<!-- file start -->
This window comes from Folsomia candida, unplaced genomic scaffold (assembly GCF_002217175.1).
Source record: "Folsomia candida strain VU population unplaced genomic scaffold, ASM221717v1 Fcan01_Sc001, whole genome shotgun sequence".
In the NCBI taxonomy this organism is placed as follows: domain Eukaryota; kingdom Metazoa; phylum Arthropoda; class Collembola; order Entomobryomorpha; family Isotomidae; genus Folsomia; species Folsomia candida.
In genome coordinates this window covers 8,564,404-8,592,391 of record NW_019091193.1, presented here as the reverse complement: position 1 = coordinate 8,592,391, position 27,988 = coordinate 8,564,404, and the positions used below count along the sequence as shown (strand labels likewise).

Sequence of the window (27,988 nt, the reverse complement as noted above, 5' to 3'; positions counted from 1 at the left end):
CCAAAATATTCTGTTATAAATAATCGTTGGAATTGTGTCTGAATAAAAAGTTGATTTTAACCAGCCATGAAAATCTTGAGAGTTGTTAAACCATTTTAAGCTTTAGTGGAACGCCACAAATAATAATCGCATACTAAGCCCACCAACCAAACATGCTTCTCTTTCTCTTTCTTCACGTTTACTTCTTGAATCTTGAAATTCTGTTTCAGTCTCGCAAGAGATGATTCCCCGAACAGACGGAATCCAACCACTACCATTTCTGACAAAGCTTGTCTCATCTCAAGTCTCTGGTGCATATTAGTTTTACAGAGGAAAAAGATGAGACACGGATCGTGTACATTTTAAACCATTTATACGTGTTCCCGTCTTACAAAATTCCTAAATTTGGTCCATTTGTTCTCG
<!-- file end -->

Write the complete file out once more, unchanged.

This window comes from Folsomia candida, unplaced genomic scaffold (assembly GCF_002217175.1).
Source record: "Folsomia candida strain VU population unplaced genomic scaffold, ASM221717v1 Fcan01_Sc001, whole genome shotgun sequence".
In the NCBI taxonomy this organism is placed as follows: domain Eukaryota; kingdom Metazoa; phylum Arthropoda; class Collembola; order Entomobryomorpha; family Isotomidae; genus Folsomia; species Folsomia candida.
In genome coordinates this window covers 8,564,404-8,592,391 of record NW_019091193.1, presented here as the reverse complement: position 1 = coordinate 8,592,391, position 27,988 = coordinate 8,564,404, and the positions used below count along the sequence as shown (strand labels likewise).

Sequence of the window (27,988 nt, the reverse complement as noted above, 5' to 3'; positions counted from 1 at the left end):
CCAAAATATTCTGTTATAAATAATCGTTGGAATTGTGTCTGAATAAAAAGTTGATTTTAACCAGCCATGAAAATCTTGAGAGTTGTTAAACCATTTTAAGCTTTAGTGGAACGCCACAAATAATAATCGCATACTAAGCCCACCAACCAAACATGCTTCTCTTTCTCTTTCTTCACGTTTACTTCTTGAATCTTGAAATTCTGTTTCAGTCTCGCAAGAGATGATTCCCCGAACAGACGGAATCCAACCACTACCATTTCTGACAAAGCTTGTCTCATCTCAAGTCTCTGGTGCATATTAGTTTTACAGAGGAAAAAGATGAGACACGGATCGTGTACATTTTAAACCATTTATACGTGTTCCCGTCTTACAAAATTCCTAAATTTGGTCCATTTGTTCTCG